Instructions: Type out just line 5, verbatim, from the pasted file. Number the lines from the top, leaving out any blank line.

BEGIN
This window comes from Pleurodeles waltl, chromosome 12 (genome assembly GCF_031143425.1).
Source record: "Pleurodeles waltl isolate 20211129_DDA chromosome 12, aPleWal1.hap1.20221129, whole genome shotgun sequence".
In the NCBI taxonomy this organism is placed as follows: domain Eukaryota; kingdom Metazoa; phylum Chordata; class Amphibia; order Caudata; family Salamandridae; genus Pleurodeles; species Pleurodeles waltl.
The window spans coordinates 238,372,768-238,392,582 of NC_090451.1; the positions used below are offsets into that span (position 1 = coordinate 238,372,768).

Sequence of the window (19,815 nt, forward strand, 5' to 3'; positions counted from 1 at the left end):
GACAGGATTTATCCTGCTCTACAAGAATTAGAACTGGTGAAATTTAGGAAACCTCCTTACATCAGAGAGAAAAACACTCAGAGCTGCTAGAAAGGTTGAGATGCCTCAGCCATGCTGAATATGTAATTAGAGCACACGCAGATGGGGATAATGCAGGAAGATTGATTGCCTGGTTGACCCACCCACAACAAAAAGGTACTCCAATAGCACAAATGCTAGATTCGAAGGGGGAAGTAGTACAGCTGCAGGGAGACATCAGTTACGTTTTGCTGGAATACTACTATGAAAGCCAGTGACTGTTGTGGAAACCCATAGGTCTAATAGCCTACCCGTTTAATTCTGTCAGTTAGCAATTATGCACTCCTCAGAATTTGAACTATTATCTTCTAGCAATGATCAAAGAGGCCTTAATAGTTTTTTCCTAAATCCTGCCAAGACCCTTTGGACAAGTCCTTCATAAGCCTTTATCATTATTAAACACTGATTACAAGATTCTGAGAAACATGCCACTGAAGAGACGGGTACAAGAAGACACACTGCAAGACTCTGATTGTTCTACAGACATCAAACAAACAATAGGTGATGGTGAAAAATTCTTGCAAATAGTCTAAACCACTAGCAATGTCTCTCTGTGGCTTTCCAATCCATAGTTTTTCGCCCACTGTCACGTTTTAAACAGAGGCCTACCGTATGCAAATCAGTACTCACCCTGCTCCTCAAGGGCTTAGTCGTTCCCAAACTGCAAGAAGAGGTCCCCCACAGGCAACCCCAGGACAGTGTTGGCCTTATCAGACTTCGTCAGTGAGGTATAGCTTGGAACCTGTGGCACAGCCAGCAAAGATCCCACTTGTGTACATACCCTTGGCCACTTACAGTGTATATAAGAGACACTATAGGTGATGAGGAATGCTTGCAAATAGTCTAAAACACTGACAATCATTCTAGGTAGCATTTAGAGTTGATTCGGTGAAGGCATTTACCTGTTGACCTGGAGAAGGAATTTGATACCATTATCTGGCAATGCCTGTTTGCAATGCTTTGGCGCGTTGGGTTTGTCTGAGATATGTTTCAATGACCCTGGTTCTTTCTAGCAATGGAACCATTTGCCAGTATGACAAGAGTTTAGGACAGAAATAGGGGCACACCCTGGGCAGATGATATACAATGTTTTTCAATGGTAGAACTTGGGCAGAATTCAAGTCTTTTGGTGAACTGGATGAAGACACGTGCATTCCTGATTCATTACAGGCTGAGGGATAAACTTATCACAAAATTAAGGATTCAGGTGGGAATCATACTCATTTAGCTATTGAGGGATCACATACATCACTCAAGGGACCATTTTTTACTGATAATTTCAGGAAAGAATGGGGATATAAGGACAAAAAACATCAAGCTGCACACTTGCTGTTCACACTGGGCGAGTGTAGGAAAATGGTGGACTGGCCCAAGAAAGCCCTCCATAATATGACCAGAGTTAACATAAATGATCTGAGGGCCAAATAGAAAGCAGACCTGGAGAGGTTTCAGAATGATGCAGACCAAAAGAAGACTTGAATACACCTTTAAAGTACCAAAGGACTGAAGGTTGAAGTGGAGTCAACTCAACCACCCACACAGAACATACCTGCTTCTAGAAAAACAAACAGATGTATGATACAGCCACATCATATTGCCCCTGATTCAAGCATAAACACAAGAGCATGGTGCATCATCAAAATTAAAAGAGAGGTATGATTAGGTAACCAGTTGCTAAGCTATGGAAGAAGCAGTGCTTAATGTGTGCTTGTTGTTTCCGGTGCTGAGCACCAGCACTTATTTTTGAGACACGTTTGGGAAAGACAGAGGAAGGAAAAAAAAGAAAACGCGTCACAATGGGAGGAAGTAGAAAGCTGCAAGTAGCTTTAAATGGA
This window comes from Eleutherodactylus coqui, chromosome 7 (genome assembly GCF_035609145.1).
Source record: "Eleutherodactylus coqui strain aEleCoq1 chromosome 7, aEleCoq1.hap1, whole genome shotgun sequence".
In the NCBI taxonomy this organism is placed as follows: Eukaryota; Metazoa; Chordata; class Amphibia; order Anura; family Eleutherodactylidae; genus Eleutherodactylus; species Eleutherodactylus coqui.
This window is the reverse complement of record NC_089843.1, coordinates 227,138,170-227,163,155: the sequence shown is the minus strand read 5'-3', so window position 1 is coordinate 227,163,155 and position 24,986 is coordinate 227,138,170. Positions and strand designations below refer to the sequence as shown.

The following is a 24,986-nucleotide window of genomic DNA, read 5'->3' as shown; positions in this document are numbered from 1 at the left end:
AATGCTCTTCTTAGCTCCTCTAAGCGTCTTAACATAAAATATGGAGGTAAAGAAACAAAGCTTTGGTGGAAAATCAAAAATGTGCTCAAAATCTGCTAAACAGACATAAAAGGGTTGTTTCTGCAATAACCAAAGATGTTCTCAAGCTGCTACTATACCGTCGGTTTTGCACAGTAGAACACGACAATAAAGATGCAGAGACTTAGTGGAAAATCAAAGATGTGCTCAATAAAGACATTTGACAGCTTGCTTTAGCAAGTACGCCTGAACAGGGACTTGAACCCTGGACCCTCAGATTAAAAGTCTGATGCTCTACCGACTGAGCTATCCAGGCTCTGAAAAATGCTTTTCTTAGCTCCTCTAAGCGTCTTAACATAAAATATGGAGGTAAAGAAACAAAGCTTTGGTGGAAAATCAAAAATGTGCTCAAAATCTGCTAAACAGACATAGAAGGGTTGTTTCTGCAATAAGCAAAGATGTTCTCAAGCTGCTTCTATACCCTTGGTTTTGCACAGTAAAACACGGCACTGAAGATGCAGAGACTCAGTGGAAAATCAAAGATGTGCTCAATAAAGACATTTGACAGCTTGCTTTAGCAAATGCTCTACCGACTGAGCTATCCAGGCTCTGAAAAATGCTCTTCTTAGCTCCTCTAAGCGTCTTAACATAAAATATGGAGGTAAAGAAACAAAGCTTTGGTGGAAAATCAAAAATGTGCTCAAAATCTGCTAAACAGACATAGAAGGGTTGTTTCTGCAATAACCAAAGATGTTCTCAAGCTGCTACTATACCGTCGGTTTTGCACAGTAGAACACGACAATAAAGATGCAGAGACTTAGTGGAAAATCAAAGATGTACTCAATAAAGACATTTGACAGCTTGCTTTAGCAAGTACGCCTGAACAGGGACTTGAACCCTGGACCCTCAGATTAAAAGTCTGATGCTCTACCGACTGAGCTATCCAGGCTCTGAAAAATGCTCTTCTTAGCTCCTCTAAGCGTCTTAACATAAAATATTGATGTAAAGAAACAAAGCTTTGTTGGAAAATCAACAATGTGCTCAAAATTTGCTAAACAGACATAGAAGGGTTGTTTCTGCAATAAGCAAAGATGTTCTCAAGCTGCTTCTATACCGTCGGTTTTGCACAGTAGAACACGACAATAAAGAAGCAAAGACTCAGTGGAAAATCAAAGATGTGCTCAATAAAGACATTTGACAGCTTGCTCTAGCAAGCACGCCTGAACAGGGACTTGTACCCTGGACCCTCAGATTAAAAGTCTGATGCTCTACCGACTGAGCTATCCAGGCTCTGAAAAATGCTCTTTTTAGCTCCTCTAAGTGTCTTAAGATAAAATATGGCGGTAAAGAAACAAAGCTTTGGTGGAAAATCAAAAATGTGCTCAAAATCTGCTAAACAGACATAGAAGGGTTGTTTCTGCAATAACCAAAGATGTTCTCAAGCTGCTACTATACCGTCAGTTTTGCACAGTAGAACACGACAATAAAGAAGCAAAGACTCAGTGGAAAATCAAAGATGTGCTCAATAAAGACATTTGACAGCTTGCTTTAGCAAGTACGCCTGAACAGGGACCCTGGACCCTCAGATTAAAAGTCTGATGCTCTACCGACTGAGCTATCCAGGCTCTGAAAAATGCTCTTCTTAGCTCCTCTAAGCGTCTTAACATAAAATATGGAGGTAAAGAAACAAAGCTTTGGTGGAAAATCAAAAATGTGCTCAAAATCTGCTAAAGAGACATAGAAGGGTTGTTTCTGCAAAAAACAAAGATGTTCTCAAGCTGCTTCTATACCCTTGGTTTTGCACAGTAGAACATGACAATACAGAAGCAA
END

Sequence of the window (19,815 nt, forward strand, 5' to 3'; positions counted from 1 at the left end):